Friday, April 27, 2012

Main St. Fort Worth Arts Festival was a lot of fun and very inspiring.

Spend an hour trying to get window.resize, scrollWidth, Height, etc. to work. Then, jQuery light went off - $(window) cured all.

Once again, I was looking for a solution that jQuery plugins didn't seem to easily solve. I needed popup window in the "lightbox" style that would contain content of different types, and that lightbox layer could be called directly from another function. It was easy as pie to call it from an event (click,load, etc.). Well, to be clear, it was the removal of the layer that needed to be called from another function. The creation of the layer would be called by a click, but the lightbox would need to show a "loading" animation until a certain AJAX function was complete, and then the layer would need to go away.

I started to write it from scratch and got real far with it, but "lightbox" had already done all the dirty work. I just didn't know how to call the "_finish()" function without using some kind of a click type of event. Just calling that function directly didn't work.

I then tried to just removed all the layers created by the lightbox script by dynamically changing of the DIVs to "display:none". This worked as far as removing the layers, but when I clicked to show the layers again, then were all jacked up.

I went by to my home-grown script. First I was having trouble with Safari. It didn't want to extend my popup background layer. I had go through a series of browser specific checks to get the right code for FF, IE, Sarari, etc. Finally, it was working in all browsers. But wait....

I noticed that if I resized the window, it didn't reposition the content and the background did not fill in if I extended the height of the browser window.

First off, jQuery took care of the getting the browser dimensions: $(window).width();, $(window).height();.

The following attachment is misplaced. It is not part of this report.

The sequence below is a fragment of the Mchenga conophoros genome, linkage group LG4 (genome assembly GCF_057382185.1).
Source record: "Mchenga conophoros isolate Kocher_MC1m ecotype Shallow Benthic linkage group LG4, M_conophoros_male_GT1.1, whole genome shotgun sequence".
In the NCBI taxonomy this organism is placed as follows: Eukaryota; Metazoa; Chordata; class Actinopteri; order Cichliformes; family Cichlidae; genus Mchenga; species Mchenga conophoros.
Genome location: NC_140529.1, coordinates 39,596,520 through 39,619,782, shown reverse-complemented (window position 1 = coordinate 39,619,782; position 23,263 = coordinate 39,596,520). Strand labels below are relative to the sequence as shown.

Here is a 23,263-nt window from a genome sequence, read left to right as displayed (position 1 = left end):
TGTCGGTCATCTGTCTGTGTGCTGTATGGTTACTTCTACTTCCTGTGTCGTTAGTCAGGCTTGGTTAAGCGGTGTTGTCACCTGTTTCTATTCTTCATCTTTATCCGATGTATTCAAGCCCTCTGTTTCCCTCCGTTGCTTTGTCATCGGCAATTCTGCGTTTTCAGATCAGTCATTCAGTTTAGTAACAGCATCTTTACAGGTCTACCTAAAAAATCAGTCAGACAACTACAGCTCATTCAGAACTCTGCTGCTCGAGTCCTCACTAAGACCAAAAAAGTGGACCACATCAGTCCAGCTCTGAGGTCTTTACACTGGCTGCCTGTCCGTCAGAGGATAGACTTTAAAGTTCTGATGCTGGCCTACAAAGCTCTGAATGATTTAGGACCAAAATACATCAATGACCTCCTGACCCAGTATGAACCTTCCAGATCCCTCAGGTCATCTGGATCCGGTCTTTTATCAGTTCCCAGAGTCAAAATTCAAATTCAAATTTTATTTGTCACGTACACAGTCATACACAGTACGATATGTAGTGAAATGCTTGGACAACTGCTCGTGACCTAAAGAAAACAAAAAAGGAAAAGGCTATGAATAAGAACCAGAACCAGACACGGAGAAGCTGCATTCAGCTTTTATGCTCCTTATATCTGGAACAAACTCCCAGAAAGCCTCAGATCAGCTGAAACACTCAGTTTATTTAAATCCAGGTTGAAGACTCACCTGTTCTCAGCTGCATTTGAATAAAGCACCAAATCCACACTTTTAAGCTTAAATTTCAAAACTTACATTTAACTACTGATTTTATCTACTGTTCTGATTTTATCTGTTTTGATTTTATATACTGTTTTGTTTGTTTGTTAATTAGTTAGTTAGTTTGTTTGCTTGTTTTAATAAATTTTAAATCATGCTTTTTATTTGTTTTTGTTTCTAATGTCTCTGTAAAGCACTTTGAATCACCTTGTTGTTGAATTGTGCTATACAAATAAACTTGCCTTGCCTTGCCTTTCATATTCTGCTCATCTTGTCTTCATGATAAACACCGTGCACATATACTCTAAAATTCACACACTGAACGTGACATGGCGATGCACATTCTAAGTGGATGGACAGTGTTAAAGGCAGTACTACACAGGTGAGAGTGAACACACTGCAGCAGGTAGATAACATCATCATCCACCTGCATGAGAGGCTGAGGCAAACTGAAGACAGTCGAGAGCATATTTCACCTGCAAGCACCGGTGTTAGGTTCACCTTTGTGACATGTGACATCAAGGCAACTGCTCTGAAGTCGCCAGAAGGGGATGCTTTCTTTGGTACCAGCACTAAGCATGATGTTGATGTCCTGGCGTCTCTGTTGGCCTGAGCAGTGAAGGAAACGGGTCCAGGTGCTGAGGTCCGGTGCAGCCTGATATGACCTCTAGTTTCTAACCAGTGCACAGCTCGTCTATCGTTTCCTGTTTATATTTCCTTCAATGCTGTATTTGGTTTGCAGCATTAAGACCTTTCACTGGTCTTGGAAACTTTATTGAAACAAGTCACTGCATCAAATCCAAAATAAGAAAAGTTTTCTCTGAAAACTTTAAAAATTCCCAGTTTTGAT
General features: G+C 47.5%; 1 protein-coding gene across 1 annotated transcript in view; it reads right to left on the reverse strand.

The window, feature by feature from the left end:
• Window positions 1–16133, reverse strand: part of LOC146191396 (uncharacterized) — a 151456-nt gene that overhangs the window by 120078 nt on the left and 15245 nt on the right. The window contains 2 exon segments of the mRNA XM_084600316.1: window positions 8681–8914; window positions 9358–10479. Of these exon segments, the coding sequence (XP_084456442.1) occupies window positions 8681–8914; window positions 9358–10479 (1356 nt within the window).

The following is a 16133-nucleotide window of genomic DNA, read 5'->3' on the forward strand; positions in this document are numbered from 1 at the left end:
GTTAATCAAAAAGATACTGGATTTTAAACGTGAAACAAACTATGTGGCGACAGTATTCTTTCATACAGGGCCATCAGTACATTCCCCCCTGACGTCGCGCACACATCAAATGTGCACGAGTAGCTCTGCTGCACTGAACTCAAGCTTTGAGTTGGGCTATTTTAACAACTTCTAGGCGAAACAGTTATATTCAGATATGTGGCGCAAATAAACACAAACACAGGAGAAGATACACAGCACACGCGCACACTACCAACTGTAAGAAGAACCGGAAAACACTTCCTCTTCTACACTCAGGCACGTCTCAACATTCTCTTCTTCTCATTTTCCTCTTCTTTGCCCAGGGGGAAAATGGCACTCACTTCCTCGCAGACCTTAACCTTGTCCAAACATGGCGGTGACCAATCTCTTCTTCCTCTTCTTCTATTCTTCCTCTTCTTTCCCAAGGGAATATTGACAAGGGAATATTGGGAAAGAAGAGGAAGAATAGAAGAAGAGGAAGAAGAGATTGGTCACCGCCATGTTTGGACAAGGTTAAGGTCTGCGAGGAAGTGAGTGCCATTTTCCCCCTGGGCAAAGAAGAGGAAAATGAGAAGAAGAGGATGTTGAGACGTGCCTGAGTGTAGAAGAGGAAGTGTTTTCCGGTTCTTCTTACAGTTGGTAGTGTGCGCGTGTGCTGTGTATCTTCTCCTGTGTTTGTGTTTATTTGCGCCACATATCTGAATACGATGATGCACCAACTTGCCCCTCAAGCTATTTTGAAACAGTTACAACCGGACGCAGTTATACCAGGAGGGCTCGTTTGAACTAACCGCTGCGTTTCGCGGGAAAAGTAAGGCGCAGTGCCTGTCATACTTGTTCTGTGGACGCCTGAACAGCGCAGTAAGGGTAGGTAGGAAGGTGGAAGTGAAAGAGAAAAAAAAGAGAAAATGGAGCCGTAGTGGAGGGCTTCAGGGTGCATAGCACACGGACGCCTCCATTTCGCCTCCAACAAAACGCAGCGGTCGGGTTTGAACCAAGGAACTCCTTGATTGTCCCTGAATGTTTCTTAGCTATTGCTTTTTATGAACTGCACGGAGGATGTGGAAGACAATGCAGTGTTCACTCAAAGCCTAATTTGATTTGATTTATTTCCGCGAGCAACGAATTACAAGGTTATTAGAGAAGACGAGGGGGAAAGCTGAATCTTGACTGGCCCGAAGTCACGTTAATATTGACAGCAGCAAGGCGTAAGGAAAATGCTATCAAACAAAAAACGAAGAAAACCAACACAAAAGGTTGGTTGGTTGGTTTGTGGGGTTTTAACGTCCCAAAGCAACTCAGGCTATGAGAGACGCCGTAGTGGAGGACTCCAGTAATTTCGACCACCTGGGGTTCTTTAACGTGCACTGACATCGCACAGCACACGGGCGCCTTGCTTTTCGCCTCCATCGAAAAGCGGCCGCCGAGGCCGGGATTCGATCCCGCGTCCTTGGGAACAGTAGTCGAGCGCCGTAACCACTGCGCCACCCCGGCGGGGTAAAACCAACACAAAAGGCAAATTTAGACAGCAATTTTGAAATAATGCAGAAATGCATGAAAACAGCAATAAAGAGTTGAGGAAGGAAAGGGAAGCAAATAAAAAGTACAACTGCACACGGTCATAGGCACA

Then, it took care of the reizing issue: $(window).resize.

So I created a function that on the resizing of the window, it removed the layers, then recreated them off of the new dimensions. Pretty slick.

ttt

Wednesday, April 25, 2012

I'm not a Google hater by any stretch, but they need to fix this: Google Drive -- do they own your files?

How far do Google Drive's terms go in 'owning' your files?

By | April 24, 2012, 5:52pm PDT
Summary: Google Drive’s terms of service allows you to still own your own files, but grants the company a license to do ‘as it wants’ with your uploaded content.
Within hours of Google launching its new online storage service, the terms and service have come under heavy fire by the wider community for how it handles users’ copyright and intellectual property rights.

After Dropbox and Microsoft’s SkyDrive — the two most popular online storage services on the web — Google was late to the party by a number of years. While Google needed no advertising to drum up support, what may hold back uptake is that as per the company’s terms and conditions, the rights to the files you upload to Google Drive will be passed on to the search giant.
A quick analysis of Google’s terms of service shows how far the search company goes in ‘owning’ your files, and how it can do anything it wants with them.
But there is a small catch. Here’s what the terms say:
Dropbox — terms can be found here:
Your Stuff & Your Privacy: By using our Services you provide us with information, files, and folders that you submit to Dropbox (together, “your stuff”). You retain full ownership to your stuff. We don’t claim any ownership to any of it. These Terms do not grant us any rights to your stuff or intellectual property except for the limited rights that are needed to run the Services, as explained below.”